Twenty years ago almost to the day, on February 21, 1990, the new president of then Czechoslovakia Václav Havel delivered a memorable address to the Joint Session of the U.S. Congress. It was an amazing time of change – the Soviet bloc was crumbling and the symbol of the East-West division, the Berlin Wall, fell only three months earlier. But it was also a time of great uncertainty when the outcomes of this sweeping change were still uncertain and the democratic transition that began in the region still feeble. Havel very well understood that building democracy is a long-term transformation. On a more philosophical level, he also appreciated that democracy can never really call itself complete but rather must always strive for improvements, just like human beings strive for but can never fully claim perfection. He said,
“As long as people are people, democracy, in the full sense of the word, will always be no more than an ideal. One may approach it as one would the horizon in ways that may be better or worse, but it can never be fully attained. (…) the salvation of this human world lies nowhere else than in the human heart, in the human power to reflect, in human meekness and in human responsibility.”
Twenty years ago today the Berlin Wall was dismantled, providing the most visible and resonating image of the emergence of democracy in Central and Eastern Europe. Yesterday US Secretary of State Hillary Rodham Clinton gave the keynote address at the Atlantic Council’s gala dinner in Berlin commemorating the events of 1989.
In her speech, Secretary Clinton recognized that, while the Wall’s destruction was perhaps the most memorable of the events that took place that year, it was just one of many smaller acts of courage and principle that allowed democracy to re-emerge in a region frozen in authoritarianism for half a century. In many ways, these acts have continued to this day, as reformers carry on the task of building institutions, combating corruption and resurgent authoritarianism, and encouraging civil participation in public life.
All of us in the development community recognize that, although much significant progress has been made, the future of reform in the post-Communist region is uncertain. A successful democratic society does not arrive with the first free election, nor is its survival guaranteed. Democracy is a set of rules, but a successful democracy requires people who understand the rules, and agree to abide by them. The practice of democracy, as the saying goes, requires the practice of democracy.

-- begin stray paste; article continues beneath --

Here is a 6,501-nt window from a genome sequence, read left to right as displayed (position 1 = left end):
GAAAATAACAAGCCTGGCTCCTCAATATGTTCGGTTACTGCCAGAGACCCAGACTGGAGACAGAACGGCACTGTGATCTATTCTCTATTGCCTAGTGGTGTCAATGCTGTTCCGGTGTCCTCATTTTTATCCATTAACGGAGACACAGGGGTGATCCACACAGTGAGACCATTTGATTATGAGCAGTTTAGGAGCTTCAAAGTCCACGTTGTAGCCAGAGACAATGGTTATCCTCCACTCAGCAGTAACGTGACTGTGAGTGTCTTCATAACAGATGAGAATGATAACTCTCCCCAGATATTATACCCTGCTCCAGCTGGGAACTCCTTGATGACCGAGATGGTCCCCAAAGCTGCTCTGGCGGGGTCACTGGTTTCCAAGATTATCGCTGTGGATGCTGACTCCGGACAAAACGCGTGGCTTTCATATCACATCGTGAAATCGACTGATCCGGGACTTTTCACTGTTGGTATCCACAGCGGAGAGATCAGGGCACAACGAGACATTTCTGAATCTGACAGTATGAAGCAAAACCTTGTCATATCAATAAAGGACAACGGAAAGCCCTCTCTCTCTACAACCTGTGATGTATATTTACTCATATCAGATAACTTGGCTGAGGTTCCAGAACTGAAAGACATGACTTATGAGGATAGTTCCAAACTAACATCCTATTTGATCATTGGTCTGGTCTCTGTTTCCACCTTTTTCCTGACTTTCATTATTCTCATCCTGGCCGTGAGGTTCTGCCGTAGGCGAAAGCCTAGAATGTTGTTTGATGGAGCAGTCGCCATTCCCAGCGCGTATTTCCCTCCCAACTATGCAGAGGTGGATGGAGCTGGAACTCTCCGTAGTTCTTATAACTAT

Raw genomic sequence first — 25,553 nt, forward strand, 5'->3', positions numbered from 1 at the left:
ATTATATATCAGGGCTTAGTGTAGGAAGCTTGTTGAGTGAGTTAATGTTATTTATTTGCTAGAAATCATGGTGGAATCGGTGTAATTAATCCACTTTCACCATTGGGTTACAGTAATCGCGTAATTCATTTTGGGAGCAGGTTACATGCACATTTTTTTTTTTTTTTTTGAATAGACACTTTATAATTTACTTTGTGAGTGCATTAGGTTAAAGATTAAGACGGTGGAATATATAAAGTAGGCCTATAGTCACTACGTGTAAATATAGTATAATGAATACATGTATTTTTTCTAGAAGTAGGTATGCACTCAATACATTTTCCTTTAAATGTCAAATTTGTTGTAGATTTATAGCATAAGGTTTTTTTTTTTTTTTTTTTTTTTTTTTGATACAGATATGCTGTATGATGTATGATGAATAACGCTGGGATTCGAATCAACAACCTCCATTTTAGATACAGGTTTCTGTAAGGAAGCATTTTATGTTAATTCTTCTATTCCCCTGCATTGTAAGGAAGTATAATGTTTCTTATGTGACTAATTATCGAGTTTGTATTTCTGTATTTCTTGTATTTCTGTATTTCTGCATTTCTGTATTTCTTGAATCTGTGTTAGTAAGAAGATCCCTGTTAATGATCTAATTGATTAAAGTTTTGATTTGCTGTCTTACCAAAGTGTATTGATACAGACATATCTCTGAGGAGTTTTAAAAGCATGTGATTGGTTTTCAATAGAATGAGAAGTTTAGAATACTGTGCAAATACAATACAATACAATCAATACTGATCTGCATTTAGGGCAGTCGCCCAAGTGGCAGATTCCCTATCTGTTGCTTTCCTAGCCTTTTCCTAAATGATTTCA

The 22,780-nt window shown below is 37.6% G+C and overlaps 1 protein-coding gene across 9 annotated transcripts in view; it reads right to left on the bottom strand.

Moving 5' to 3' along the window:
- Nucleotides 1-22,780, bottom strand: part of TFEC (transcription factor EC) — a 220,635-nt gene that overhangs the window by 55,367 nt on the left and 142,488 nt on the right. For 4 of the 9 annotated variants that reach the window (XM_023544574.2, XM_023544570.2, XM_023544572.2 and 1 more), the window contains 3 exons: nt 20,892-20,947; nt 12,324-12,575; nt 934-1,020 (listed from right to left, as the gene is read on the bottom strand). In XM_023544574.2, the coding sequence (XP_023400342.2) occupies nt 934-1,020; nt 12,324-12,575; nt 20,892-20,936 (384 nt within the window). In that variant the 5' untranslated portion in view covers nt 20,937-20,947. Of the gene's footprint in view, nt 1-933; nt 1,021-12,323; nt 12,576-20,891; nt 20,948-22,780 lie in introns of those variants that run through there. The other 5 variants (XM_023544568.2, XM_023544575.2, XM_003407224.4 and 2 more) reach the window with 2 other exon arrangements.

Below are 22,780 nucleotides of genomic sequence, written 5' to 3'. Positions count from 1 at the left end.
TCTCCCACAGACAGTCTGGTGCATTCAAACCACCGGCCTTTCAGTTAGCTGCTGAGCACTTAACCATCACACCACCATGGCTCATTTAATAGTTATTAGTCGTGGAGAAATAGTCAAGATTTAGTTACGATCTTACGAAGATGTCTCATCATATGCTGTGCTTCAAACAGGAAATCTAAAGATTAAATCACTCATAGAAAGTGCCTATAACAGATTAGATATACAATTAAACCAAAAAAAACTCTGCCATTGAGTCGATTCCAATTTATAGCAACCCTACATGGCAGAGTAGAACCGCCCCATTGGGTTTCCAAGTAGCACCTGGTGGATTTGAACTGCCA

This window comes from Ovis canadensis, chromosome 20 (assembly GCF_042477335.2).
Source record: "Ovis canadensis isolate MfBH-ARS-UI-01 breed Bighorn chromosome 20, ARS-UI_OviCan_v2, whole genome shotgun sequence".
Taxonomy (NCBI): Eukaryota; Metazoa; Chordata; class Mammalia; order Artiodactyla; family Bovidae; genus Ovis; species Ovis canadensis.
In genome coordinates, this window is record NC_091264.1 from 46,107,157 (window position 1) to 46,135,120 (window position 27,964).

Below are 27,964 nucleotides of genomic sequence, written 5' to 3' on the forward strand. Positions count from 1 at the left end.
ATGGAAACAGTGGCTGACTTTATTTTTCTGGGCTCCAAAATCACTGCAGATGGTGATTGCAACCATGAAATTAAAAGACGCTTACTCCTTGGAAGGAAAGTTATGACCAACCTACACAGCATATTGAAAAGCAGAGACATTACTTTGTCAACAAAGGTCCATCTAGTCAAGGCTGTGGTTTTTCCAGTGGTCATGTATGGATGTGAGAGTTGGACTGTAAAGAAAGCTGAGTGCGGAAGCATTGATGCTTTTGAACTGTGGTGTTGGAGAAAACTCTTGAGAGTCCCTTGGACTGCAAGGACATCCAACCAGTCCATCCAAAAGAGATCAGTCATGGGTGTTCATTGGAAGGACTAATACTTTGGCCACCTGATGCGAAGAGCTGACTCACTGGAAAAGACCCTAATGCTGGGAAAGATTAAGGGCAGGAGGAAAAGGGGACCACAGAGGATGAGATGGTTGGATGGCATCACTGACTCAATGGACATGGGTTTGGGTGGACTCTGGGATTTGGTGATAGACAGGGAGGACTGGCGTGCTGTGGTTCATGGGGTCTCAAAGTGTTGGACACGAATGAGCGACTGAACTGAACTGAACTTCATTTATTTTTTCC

To provide reformers with a forum for reflection on the past two decades and discussion on what can be done in the next two, CIPE is organizing a two-day conference in Kyiv, Ukraine entitled “Twenty Years Since the Fall of the Berlin Wall: Lessons Learned and the Future of Reform.” The event, which will take place November 16-17, will bring together past and present CIPE partners to form strategies for addressing new challenges that have arisen, and older problems that have proven difficult to overcome.
Major systemic transformations in the post-Soviet states are over. Yet the outcome in most cases is not a full-fledged democratic market economy but rather an unsatisfactory compromise between socialism and free markets. Transition countries by and large focused their energies on creating a “social market economy” à la Western European welfare states. Thus, socialism as a system of completely centralized decision-making has been replaced by interventionism, a system with various degrees of state involvement in economic affairs. This “third way”-ism took the place of Marxism as an ideological pillar of the new post-communist world; however, it failed to produce a viable alternative to how the goal of greater social well-being can be accomplished.
In this Feature Service article, Jaroslav Romanchuk, Executive Director of the Analytical Center “Strategy” in Minsk, Belarus, talks about the persistence of the old redistributive, state-focused, and government-inspired way of thinking about achieving prosperity in most post-communist countries. Romanchuk criticizes insufficient attention paid to the uniqueness of country conditions and the consequences of the communist legacy in the design of transition reforms. He says, “Development strategies for many emerging economies often uncritically incorporated Western laws into domestic legislation regardless of the fact that these laws were crafted in different cultural and historical environments. As a result, transition governments faced many unintended consequences that increased the economic and social costs of transition.”
But it is not too late for transition countries to refocus on the essence of prosperity-generating reforms: economic freedom. It is economic freedom that delivers better social outcomes such as job creation, income growth, access to basic social infrastructure, education, and healthcare. Coupled with strong democratic institutions, values of hard work, and achievement, economic freedom is the best known vehicle for achieving robust economic growth and improved social well-being.
Article at a Glance
- Transition governments in post-communist countries have been held back by a failure to understand and implement the essentials of democratic and market institutions.
- The sudden shift from socialist to market systems exposed the weaknesses of many policy prescriptions indiscriminately adopted from the West.
- State interventionism, which failed to generate greater social well-being, can no longer be an alternative to full-fledged democracy and free markets in the region.